Betty Ann Allen still swoons a little as she explains that while the cutest of the Beatles, Paul McCartney, signed the cast on her right arm cast, she slipped her left arm around him and gently rubbed his back.
“He was sweaty,” she said with a smile. Although it’s been several days since she touched her idol who was performing at Cincinnati’s US Bank Arena on July 10, Allen reverently holds up her hand as if some Beatle magic still lingers.
Her granddaughter Emily Elks, 16, laughs at her Nana’s obsession, yet she was the one who made the moment happen.
Allen broke her arm in early June when she fell off a ladder while decorating for Elk’s Sweet 16 birthday party. The McCartney show would be the first time Elks, a Bourbon County High School sophomore, would see a big budget concert extravaganza, so Allen wasn’t going to let the broken arm keep them from going.
Plus, as Allen will tell you, Aug. 27, 1964 was the first time she saw McCartney. Back then she was a teen in love with the most adorable member of the original boy band, she said.
“Oh, those droopy eyes,” she murmurs, clearly still in love with the most adorable member of the original boy band. The July 10 Cincinnati concert makes the sixth time she has seen him.
People all around us were like, ‘he read it,’ ‘he smiled,’ ‘he might sign it.’
Because of Allen’s love for the famous band member, she and Elks brainstormed the best way to get McCartney’s attention from their seats fairly near the stage. Elks suggested the idea about the car. She held a sign that read: “If you sign my Nana’s cast she will buy me a car.” While her grandmother had a sign reading: “It’s true I’m the Nana. She is Sweet 16.”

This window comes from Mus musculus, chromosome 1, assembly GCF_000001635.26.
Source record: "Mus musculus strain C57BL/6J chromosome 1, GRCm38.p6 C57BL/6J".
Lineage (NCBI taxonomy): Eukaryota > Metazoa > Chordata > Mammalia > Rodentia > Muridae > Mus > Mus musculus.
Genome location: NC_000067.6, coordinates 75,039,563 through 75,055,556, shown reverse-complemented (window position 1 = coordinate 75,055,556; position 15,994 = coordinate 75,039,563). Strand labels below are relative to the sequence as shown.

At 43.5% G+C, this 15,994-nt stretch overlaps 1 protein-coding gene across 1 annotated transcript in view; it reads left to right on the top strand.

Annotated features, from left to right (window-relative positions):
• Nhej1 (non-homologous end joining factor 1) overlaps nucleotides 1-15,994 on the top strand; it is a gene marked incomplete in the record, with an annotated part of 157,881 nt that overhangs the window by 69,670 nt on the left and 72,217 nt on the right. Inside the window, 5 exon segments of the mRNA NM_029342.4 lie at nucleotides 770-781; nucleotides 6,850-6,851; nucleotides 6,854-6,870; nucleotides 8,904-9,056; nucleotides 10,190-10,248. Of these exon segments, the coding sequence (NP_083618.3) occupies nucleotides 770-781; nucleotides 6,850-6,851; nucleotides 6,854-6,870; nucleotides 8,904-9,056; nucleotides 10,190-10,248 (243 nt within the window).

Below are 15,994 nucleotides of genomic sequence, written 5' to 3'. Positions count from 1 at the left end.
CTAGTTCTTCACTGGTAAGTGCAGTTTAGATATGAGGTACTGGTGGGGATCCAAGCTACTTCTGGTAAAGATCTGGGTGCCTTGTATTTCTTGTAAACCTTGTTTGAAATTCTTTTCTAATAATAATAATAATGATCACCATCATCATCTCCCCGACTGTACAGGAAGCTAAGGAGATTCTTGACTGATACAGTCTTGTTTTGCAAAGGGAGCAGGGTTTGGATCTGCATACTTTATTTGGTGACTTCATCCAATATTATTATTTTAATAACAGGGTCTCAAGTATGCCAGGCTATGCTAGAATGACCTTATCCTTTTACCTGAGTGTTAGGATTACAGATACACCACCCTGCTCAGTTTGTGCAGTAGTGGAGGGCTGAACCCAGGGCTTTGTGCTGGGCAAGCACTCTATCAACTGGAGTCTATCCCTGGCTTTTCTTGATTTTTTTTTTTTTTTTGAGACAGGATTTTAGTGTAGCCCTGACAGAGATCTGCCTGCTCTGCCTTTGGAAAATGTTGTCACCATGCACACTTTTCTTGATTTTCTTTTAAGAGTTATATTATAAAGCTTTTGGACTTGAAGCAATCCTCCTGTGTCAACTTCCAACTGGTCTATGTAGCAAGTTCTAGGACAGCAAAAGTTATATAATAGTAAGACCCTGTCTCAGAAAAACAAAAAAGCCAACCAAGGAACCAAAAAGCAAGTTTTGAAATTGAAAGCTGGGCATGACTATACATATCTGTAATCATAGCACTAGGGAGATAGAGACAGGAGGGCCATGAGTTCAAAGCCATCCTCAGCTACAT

The duo knew it was a long shot. Allen, special project director for the Child Care Council of Kentucky, wasn’t much help with the poster making, but her daughter Ashley Elks, Emily’s mom, pitched in.
“She rolled her eyes the whole time,” said Allen. But even Ashley Elks seemed to harbor some hope. Because the cast was rough and UK blue, she devised for her mother a cuff of poster board and pastel color duct tape to use as an autograph space on the off chance things did work out.
And, somehow, it all fell into place.
There were hundreds of people holding posters at the concert. But, throughout the evening there were signs that Emily Elk’s idea might actually get the artist’s attention. The security guards, who they were sitting close enough to chat with, said the poster was something McCartney would like. A member of the crew came out and took notes on all the posters in the section, including theirs. There was a moment of eye contact and a brief smile between Emily Elks and McCartney. The fellow fans in Section E were cheering for them. “People all around us were like, ‘he read it,’ ‘he smiled,’ ‘he might sign it.’”
Also, it didn’t hurt that Emily Elks is 5’10 and, with arms outstretched and holding a poster board, she was probably easy to see when she jumped out into the aisle every time the lights came up.
At some point during the concert McCartney actually read the poster aloud and into his microphone, adding, “I might just have to do that later.”
Emily Elks, a novice concert goer, was deflated when McCartney left the stage after what seemed like the closing number.
Allen, an experienced concert goer, still had faith. “I knew there would be a finale.”
When McCartney walked back onto the stage for the encore, a member of the concert crew appeared and ask the grandmother/granddaughter duo to take the stage.
Now, the moment is practically a blur although Allen remembers the one-armed hug and a kiss on the check from her idol. She might have kissed him back. She can’t remember. Emily Elks has been getting all kinds of photos and video sent to her on Twitter so Allen is hoping her granddaughter might be able to find the moment when she kissed the cutest Beatle.
As for the car, Emily has been shopping for a black Chevy Cruze.